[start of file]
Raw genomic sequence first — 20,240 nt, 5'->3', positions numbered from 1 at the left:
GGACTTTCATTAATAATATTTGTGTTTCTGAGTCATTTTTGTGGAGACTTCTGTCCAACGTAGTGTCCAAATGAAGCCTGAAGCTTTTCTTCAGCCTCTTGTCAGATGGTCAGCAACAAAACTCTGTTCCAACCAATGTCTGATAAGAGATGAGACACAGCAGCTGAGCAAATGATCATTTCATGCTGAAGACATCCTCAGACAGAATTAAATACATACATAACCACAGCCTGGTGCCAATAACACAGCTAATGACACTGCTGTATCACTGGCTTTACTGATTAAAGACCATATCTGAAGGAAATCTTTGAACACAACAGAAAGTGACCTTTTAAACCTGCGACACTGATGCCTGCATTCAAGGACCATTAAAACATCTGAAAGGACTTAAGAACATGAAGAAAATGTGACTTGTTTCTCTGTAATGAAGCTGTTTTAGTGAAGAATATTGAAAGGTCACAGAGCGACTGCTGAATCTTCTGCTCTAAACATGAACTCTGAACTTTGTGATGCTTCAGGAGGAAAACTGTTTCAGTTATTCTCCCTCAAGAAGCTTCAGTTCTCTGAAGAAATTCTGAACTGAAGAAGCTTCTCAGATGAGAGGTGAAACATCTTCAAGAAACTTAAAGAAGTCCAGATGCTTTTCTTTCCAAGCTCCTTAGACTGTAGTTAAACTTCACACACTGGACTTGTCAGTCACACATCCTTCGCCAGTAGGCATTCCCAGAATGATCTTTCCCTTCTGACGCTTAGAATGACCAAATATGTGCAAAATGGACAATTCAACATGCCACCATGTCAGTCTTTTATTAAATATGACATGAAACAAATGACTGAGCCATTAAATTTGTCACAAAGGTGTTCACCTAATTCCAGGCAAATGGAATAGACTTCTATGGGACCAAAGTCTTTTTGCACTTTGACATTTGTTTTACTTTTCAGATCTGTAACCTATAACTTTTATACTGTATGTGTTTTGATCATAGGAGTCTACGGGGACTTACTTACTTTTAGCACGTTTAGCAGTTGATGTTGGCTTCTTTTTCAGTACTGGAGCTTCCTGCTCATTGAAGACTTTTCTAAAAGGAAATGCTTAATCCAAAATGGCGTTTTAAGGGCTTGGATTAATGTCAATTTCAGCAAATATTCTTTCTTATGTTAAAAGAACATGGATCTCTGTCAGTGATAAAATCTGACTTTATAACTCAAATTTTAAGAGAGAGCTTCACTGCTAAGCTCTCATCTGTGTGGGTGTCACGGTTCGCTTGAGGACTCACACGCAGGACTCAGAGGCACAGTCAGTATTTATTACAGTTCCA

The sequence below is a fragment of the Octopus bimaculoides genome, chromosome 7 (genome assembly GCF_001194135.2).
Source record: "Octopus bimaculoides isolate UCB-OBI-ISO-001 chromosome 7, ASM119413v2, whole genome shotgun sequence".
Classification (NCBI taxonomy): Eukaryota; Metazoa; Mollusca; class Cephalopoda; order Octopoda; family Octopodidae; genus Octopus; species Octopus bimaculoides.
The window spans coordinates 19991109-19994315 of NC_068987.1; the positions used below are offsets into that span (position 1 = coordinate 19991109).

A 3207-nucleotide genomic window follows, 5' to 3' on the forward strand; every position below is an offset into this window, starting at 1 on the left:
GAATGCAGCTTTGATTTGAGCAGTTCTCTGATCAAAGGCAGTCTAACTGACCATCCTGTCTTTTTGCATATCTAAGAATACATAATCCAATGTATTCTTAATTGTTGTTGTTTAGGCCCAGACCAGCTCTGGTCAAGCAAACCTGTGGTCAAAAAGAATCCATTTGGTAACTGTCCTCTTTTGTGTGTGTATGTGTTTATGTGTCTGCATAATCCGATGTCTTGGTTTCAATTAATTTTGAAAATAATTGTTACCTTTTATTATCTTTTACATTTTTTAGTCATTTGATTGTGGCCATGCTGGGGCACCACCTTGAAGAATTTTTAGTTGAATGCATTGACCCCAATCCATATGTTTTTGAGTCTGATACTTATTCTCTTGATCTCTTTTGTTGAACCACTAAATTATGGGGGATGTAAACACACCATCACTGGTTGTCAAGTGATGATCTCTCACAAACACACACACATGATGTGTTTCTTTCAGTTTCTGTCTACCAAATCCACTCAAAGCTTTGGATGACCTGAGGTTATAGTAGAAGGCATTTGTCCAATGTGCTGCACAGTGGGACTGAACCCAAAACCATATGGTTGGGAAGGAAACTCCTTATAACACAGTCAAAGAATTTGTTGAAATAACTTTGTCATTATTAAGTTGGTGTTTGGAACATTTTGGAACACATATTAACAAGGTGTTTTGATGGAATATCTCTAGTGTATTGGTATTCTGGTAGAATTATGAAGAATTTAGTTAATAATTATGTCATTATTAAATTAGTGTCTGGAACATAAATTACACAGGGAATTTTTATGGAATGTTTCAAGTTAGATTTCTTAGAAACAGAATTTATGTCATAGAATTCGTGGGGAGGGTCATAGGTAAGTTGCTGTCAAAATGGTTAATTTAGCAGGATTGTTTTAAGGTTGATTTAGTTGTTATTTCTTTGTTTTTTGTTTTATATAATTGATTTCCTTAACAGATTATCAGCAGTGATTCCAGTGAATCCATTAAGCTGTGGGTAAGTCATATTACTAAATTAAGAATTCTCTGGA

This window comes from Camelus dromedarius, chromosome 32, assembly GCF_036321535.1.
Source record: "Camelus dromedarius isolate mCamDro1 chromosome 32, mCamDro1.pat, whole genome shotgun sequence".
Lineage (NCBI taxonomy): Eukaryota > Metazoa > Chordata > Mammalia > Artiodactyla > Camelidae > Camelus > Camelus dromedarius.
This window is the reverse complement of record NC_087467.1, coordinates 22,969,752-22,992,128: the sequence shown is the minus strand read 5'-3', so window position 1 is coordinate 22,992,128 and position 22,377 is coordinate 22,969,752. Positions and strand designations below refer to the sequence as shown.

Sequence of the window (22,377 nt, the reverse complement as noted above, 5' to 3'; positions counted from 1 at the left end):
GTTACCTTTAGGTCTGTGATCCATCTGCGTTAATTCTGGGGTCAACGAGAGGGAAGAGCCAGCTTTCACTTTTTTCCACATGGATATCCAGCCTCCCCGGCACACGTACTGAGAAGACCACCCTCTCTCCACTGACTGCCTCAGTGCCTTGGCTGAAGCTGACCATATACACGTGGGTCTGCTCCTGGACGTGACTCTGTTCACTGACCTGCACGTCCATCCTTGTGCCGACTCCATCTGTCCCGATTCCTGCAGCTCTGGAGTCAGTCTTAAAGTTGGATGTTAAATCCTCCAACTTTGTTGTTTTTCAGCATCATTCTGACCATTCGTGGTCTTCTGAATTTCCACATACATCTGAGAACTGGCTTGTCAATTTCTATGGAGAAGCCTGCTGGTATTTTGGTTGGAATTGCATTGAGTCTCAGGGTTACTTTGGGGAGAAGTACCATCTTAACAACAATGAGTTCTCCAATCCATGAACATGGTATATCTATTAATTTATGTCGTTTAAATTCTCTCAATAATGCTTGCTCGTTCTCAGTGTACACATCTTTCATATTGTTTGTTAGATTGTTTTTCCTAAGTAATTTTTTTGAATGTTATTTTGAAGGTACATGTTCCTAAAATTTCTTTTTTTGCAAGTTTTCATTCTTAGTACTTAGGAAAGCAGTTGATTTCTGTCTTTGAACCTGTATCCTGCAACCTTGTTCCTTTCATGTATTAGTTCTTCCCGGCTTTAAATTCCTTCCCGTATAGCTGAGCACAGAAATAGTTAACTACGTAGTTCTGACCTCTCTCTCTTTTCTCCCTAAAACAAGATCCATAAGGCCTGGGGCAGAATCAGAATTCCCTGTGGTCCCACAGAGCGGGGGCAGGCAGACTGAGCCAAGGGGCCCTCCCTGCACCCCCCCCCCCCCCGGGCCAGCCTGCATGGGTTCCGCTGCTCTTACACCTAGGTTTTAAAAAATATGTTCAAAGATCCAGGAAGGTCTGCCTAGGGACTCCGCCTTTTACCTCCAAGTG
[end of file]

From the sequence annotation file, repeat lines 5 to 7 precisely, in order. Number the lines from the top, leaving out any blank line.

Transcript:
Classification (NCBI taxonomy): Eukaryota; Metazoa; Mollusca; class Cephalopoda; order Octopoda; family Octopodidae; genus Octopus; species Octopus bimaculoides.
The window spans coordinates 19991109-19994315 of NC_068987.1; the positions used below are offsets into that span (position 1 = coordinate 19991109).

A 3207-nucleotide genomic window follows, 5' to 3' on the forward strand; every position below is an offset into this window, starting at 1 on the left: